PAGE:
No it does not spread in the air. If you had a liquid that had a billion E. coli cells in it and you purposefully aerosolized it, sure, it would be in the air. Since E. coli is killed by sunlight in about 20 seconds, this wouldn't really matter. Since tiny droplets have a tendency to desiccate in air and sunlight quickly, again, E. coli gets killed. Since E. coli cannot make spores, it cannot really be carried in the air very far, nor spread via air successfully, nor survive environmental exposure. It is an obligate gut bacteria that has the ability to survive in liquid outside of an animal for quite a while, but not air. It does not have the potential to mutate to form spores and direct selection on dessicattion or UV resistance would require thousands of generations to get a cell that could survive air AND infect someone. It would be a tricky business to select for that and I'm not sure you can.



posted on Apr, 5 2005 @ 09:11 AM
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Originally posted by rg73

Originally posted by soficrow
E. coli used to need to be ingested to cause infection - but apparently, new strains spread in the air. ...Reports about this were made last year after an outbreak in Saskatchewan (Canada). I don't have time now to search it - but someone else might check it out.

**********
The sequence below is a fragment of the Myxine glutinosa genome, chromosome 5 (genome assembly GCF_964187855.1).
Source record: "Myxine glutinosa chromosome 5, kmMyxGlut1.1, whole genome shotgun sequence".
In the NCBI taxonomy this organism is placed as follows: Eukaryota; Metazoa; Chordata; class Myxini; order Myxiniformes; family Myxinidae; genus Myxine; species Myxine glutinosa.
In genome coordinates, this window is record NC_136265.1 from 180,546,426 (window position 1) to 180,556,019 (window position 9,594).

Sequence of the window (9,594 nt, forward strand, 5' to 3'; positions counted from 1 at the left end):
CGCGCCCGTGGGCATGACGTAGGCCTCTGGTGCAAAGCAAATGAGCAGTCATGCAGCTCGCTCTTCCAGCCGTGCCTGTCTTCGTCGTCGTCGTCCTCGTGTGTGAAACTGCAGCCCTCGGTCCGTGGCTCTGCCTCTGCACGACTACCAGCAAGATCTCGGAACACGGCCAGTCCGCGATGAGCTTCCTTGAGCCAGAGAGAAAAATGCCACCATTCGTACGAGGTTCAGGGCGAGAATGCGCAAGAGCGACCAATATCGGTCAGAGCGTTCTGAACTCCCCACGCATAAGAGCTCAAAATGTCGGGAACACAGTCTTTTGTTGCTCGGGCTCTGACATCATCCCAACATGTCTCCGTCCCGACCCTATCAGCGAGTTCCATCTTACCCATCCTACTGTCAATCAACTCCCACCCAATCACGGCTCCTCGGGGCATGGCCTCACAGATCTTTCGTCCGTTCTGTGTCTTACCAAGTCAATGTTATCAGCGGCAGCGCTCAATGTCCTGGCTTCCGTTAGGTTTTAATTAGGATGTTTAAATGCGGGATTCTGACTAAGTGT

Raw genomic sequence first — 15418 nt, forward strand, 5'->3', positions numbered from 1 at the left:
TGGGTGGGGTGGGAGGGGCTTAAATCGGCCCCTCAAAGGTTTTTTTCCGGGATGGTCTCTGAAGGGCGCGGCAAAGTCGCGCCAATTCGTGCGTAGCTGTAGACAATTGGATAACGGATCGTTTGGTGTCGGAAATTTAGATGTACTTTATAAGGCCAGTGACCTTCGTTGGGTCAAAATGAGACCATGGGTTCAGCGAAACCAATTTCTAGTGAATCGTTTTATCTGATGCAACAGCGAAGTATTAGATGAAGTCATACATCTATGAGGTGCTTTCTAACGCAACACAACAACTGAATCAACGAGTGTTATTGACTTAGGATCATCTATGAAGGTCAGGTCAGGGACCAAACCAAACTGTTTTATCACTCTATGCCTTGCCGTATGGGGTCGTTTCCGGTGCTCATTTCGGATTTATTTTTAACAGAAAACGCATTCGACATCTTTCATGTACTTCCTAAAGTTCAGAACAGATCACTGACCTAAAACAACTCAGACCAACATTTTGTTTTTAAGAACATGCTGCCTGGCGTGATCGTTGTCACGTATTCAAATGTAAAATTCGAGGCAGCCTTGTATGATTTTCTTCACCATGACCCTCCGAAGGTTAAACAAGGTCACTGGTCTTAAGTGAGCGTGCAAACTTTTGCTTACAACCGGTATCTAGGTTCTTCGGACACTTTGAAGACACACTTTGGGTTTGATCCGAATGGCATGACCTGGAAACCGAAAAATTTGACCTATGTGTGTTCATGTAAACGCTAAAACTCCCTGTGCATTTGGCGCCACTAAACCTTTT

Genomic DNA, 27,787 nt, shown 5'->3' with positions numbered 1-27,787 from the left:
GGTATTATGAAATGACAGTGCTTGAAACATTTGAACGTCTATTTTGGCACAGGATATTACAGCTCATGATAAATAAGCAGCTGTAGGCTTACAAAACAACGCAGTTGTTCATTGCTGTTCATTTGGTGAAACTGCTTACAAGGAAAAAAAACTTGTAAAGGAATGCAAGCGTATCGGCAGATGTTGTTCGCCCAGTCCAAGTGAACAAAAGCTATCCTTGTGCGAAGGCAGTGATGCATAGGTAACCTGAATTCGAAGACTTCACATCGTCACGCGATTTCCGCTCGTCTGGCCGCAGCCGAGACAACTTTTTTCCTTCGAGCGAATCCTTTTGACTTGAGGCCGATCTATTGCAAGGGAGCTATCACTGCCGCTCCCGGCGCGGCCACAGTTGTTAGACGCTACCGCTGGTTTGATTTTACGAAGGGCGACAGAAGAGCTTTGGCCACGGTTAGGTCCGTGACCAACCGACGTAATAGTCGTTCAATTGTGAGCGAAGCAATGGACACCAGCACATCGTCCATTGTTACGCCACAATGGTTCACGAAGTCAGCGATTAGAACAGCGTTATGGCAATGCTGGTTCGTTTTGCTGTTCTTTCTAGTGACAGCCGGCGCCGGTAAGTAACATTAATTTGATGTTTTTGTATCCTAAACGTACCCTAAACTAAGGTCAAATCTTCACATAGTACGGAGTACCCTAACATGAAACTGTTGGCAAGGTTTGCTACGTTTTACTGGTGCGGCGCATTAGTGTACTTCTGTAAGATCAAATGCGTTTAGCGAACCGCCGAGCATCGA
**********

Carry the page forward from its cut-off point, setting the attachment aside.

No it does not spread in the air.



There was an E. coli outbreak in Saskatchewan last year and yes, scientists determined that it was airborne. ...Another interesting new mutation is rabies - which no longer requires direct physical contact with an infected animal, or even proximity - rabies now appears to 'stick' to surfaces and stay alive for a significant period of time.

...Also see www.abovetopsecret.com...

Posts titled "Beyond FMD: Super Bugs and Super Flu" and "A brief history of alerts and warnings from scientists about some of the emerging epidemics."


...There are a lot of science graduates here who have not kept up to date. ...Something changed radically between 2 and 5 years ago - it was predicted, and appears to have something to do with misfolded proteins. Point being, the rules of science have changed, and it's a new ballgame.

.

[edit on 5-4-2005 by soficrow]



posted on Apr, 12 2005 @ 08:09 PM
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More on new mutations/strains of old diseases:


Community-Acquired MRSA on the Upswing; Linked to Necrotizing Fasciitis

NEW YORK (Reuters Health) Apr 06 - Infections with community-associated methicillin-resistant Staphylococcus aureus (MRSA) are becoming more prevalent in cities across the US, according to reports in The New England Journal of Medicine for April 7th. The infection is even being associated with necrotizing fasciitis.

....These reports "clearly [represent] an epidemic of MRSA in the community," Dr. Henry F. Chambers, from the University of California-San Francisco, states in a related editorial.

"Clinical trials will be sorely needed to determine the precise role of antimicrobial agents in the treatment of uncomplicated skin and soft-tissue infections and to identify which agents are most clinically effective and cost-effective," he adds.




Note: MRSA used to be linked only with hospitalization - now it's in the community, including the form that causes 'flesh-eating' disease.